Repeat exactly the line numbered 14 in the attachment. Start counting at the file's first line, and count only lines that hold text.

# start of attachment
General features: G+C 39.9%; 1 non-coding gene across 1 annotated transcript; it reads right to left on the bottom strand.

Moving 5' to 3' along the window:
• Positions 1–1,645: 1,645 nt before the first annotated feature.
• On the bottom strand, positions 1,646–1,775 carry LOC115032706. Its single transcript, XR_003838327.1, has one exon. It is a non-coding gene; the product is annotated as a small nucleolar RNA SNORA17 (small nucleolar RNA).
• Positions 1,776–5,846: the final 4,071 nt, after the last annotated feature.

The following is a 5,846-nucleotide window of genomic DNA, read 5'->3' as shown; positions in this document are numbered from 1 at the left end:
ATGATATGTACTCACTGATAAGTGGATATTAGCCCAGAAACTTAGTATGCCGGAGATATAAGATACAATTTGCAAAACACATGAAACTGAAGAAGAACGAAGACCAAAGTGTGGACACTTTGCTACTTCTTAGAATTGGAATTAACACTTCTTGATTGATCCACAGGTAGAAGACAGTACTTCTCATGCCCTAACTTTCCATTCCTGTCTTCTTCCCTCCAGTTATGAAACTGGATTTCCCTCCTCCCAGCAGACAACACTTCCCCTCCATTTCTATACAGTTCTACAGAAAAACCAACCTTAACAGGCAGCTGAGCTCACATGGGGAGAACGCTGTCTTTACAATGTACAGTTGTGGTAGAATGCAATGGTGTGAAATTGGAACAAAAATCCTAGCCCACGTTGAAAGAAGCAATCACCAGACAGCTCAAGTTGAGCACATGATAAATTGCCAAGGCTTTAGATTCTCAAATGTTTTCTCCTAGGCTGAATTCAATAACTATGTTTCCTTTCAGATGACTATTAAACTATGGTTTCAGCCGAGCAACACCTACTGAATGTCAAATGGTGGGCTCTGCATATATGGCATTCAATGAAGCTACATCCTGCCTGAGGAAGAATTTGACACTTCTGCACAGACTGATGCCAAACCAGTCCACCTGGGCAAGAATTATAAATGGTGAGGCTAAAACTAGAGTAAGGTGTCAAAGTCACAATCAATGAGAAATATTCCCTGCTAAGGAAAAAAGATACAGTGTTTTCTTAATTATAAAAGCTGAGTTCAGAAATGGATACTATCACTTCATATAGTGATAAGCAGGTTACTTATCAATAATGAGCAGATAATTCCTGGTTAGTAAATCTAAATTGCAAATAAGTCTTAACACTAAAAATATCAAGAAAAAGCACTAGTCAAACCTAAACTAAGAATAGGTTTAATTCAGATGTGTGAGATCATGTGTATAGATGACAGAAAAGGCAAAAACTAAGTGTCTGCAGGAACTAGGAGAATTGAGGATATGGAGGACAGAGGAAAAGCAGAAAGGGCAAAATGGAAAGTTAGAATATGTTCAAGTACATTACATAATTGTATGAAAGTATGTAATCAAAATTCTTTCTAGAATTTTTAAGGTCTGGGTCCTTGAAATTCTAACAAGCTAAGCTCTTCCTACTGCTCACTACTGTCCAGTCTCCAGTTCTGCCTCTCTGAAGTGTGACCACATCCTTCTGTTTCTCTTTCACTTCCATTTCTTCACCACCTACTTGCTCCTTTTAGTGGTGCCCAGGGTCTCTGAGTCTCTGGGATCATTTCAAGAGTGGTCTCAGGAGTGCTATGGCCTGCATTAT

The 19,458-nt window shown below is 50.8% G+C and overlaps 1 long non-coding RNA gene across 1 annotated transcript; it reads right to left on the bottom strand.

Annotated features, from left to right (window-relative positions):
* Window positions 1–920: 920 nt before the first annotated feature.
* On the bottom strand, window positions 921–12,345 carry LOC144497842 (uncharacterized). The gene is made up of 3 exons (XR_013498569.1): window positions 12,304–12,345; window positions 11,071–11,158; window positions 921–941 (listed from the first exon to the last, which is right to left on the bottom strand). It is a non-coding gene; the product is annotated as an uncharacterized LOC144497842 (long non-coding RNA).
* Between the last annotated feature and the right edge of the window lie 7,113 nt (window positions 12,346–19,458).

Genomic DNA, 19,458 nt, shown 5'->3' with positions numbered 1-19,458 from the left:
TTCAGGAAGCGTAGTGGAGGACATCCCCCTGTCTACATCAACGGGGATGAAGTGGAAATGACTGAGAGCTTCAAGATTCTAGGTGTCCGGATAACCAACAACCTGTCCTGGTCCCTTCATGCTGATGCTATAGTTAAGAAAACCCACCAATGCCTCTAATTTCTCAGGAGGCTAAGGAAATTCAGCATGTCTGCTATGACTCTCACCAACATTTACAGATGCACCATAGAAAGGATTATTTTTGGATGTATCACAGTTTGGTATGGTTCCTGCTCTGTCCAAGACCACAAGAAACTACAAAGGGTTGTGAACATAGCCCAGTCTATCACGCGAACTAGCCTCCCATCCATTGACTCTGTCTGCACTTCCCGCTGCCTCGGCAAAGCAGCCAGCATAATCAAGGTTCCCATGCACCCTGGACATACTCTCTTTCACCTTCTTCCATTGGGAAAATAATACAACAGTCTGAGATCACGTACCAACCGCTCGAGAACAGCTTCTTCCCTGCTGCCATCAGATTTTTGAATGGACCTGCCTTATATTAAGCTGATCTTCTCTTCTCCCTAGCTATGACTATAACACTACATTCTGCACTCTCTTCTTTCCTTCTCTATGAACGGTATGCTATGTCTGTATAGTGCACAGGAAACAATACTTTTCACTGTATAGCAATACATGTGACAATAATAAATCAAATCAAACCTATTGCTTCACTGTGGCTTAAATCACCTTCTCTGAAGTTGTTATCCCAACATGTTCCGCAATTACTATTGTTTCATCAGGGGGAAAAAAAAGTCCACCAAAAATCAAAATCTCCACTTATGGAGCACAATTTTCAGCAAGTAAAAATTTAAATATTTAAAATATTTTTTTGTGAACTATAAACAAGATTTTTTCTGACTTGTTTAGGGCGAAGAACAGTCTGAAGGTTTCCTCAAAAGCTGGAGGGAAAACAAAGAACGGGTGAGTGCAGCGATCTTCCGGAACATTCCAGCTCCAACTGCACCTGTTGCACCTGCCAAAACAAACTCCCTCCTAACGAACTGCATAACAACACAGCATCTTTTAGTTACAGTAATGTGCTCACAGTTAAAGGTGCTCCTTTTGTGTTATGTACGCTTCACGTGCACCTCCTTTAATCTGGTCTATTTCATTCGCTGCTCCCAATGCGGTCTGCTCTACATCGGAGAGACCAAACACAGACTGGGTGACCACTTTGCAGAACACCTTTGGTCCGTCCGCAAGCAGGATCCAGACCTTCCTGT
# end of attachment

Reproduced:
TTCAGGAAGCGTAGTGGAGGACATCCCCCTGTCTACATCAACGGGGATGAAGTGGAAATGACTGAGAGCTTCAAGATTCTAGGTGTCCGGATAACCAACAACCTGTCCTGGTCCCTTCATGCTGATGCTATAGTTAAGAAAACCCACCAATGCCTCTAATTTCTCAGGAGGCTAAGGAAATTCAGCATGTCTGCTATGACTCTCACCAACATTTACAGATGCACCATAGAAAGGATTATTTTTGGATGTATCACAGTTTGGTATGGTTCCTGCTCTGTCCAAGACCACAAGAAACTACAAAGGGTTGTGAACATAGCCCAGTCTATCACGCGAACTAGCCTCCCATCCATTGACTCTGTCTGCACTTCCCGCTGCCTCGGCAAAGCAGCCAGCATAATCAAGGTTCCCATGCACCCTGGACATACTCTCTTTCACCTTCTTCCATTGGGAAAATAATACAACAGTCTGAGATCACGTACCAACCGCTCGAGAACAGCTTCTTCCCTGCTGCCATCAGATTTTTGAATGGACCTGCCTTATATTAAGCTGATCTTCTCTTCTCCCTAGCTATGACTATAACACTACATTCTGCACTCTCTTCTTTCCTTCTCTATGAACGGTATGCTATGTCTGTATAGTGCACAGGAAACAATACTTTTCACTGTATAGCAATACATGTGACAATAATAAATCAAATCAAACCTATTGCTTCACTGTGGCTTAAATCACCTTCTCTGAAGTTGTTATCCCAACATGTTCCGCAATTACTATTGTTTCATCAGGGGGAAAAAAAAGTCCACCAAAAATCAAAATCTCCACTTATGGAGCACAATTTTCAGCAAGTAAAAATTTAAATATTTAAAATATTTTTTTGTGAACTATAAACAAGATTTTTTCTGACTTGTTTAGGGCGAAGAACAGTCTGAAGGTTTCCTCAAAAGCTGGAGGGAAAACAAAGAACGGGTGAGTGCAGCGATCTTCCGGAACATTCCAGCTCCAACTGCACCTGTTGCACCTGCCAAAACAAACTCCCTCCTAACGAACTGCATAACAACACAGCATCTTTTAGTTACAGTAATGTGCTCACAGTTAAAGGTGCTCCTTTTGTGTTATGTACGCTTCACGTGCACCTCCTTTAATCTGGTCTATTTCATTCGCTGCTCCCAATGCGGTCTGCTCTACATCGGAGAGACCAAACACAGACTGGGTGACCACTTTGCAGAACACCTTTGGTCCGTCCGCAAGCAGGATCCAGACCTTCCTGT